The Television Sitcom: Social Change Through Laughter
So many of us take television for granted, relegating it to the lowest echelons of entertainment without giving it the due for the creative and cultural force that it is. TV holds a great deal of power, being the most-accessible of all entertainment forms, besting theatre and television for price and instant gratification. With this in mind, we have to concede that television has the greatest influence on our individual and collective social psyches, shaping how we see and greet the world. TV offers opportunities for us to see how other people live, people who may not be like ourselves. Laughter is something that is also universally understood. People like to laugh, by themselves and even more so with others. It is no surprise that one of the most beloved forms of television storytelling is the situation comedy, a device for creating humor by putting characters in relatable (if often extreme) situations where they learn and grow. The greatest leaps and bounds of social change in our country have occurred when a television audience was presented with topical and challenging material though the refreshing catharsis of laughter provided by the sitcom?
Let’s think about it.
In the 1950s, situation comedy was pleasingly milquetoast in its subject matter. Most programming centered around family life that formulaically showed a stay-at-home mother exasperated by her daily chores, usually a teenager or two navigating the world of dating (in the purist sense), a youngster who is always getting him or herself into some innocuous shenanigans, and a working father who popped in to offer his sage advice before settling down to a perfect dinner and then smoking his pipe. This was the world of Leave it to Beaver, Make Room for Daddy, and The Donna Reed Show. Husband and wife slept in separate beds because we didn’t want to offend anyone by admitting that human beings have a sexual side. Remember I Love Lucy when Lucille Ball, the actress playing the title character, was pregnant in real-life, and her pregnancy was written into her character’s storyline? Television censors wouldn’t allow the word pregnant to be spoken on television, so the writers had to carefully navigate this story without using the most-applicable word for the situation. Yet, in involving the event at all, it was a big step for America’s evolution in what they would accept from a television show. Lucy began to break the mold. She wasn’t exactly content being relegated to a housewife and she was constantly amid efforts to find adventure outside of the home, often trying to break into her husband’s nightclub act. It wasn’t exactly taken seriously, but it did begin a discussion, the murmurings of how America’s view of the role of a female would evolve.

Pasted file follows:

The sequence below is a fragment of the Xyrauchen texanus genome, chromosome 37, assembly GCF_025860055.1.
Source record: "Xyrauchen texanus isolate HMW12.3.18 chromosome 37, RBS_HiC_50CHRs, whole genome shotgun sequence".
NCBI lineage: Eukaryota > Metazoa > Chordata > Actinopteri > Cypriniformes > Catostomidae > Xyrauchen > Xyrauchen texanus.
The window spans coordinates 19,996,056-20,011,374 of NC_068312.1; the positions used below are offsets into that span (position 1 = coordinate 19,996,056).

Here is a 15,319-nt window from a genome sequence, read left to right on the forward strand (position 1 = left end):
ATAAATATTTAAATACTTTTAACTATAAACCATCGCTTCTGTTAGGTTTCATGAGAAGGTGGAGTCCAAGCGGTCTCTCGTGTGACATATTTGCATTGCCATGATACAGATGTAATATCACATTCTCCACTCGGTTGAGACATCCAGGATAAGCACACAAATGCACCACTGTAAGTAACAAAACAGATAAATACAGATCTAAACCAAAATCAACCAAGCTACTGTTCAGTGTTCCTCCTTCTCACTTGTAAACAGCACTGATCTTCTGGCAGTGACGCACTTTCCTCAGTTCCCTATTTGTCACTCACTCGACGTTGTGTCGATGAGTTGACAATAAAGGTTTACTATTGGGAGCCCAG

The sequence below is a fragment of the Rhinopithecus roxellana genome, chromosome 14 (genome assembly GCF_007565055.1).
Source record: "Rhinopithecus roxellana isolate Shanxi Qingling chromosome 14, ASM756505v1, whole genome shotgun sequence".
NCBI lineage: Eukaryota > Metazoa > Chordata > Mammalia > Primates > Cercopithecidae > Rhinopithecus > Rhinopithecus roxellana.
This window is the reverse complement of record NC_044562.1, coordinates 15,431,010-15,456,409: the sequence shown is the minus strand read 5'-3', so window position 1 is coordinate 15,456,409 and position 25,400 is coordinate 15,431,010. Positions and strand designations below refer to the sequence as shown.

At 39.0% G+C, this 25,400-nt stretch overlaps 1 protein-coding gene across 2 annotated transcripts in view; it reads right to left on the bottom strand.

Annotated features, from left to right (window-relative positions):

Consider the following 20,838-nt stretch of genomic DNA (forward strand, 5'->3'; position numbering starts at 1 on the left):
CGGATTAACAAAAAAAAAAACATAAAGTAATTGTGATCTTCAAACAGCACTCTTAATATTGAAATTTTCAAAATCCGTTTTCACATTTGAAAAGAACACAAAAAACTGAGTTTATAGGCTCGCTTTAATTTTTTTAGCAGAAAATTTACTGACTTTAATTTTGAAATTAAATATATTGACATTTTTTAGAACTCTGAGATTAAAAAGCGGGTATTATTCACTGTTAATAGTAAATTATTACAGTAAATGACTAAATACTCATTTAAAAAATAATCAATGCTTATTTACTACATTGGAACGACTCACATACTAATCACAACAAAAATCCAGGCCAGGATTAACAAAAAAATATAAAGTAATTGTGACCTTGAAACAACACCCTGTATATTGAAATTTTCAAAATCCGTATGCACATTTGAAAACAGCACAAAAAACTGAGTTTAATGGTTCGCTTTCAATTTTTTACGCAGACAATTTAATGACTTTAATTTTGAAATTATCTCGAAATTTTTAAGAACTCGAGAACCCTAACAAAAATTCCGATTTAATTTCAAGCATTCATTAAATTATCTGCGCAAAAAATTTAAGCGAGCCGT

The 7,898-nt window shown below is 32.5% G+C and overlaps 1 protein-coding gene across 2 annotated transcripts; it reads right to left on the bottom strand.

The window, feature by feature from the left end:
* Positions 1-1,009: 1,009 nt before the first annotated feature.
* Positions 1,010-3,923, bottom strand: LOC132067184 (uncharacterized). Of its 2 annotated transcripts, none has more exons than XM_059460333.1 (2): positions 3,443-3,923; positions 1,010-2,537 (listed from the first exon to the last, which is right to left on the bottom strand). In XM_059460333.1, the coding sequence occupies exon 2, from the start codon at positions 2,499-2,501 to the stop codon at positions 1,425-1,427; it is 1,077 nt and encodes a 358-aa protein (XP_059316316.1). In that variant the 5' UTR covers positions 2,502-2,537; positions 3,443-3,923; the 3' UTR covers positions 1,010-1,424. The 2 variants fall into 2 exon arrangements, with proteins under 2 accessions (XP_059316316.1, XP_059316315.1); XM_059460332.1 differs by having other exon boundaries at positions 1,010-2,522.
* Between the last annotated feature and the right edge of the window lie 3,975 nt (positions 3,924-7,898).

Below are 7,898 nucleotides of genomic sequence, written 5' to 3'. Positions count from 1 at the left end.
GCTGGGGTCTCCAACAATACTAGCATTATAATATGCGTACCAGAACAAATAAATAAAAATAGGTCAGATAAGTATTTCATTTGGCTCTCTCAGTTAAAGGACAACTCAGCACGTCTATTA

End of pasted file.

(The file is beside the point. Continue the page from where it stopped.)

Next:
Enter the 1960s, when career woman suddenly explodes onto the television scene. Show’s like That Girl and Julia, the latter featuring an African-American woman in the workplace, were inciting a revolution in how women were depicted. Even shows like The Flying Nun, The Munsters, and The Addams Family were showing unconventional women, albeit in the most ridiculous of scenarios. By the decade’s end, the biggest game-changer would arrive on the scene in the form of The Mary Tyler Moore Show, a thoughtful situation comedy that began to tackle serious subject matter with humor. To begin, the main character, Mary Richards, decides to give up a relationship and move to the big city, opting for a career and self-discovery instead of settling for a man she just didn’t love. The show often took on, directly, her experiences of surviving (and overcoming) a man’s world. The show also featured one of the first introductions of a gay person on a television show, featured a recurring character in an African-American weatherman played by John Amos, and tackled topical news items of the day. The Mary Tyler Moore Show showed viewers that there was a much bigger world of stories to tell than had previously been explored, and it did so by using humor to teach.
The 1970s found America ensconced in a war in Vietnam, Roe vs. Wade being decided in the Supreme Court, racial inequality not exactly solved by the actions of the 1960s, and a president embroiled in a national scandal. Cynicism was at its height, and producer Norman Lear found great opportunity to take on earthshaking subject matter with the TV show All in the Family. The bigoted Archie Bunker, a blue-collar everyman who was trying hard to keep ahead in the world, was pitted against his ultra-liberal daughter and her social activist husband. This created a scenario for situation comedy that was electrified with the very tug-o-war that was tearing at the fabric of our country. All in the Family was presenting our differences in a way that made us laugh, but also helped us to see where we had room for change and where we had room to grow. Lear would fill the 70s with sitcoms of this ilk: Maude (abortion, depression, ultra-liberalism), Good Times (poverty, black suppression, inequality), Sanford & Son (generational differences, inequality), The Jeffersons (the challenges of a successful black family surviving in a white world, interracial marriage), and One Day at a Time (a divorced woman raising her children on her own). Norman Lear and his willingness to light such fires for discussion may have single-handedly had the greatest influence on America’s evolution toward a more-progressive, open-mindedness, facilitating, through humor, an opportunity to look at ourselves, warts and all. People learned about diversity and empathy and they laughed heartily while doing so. Somehow, amidst the laughter, we became more aware and found our differences palatable.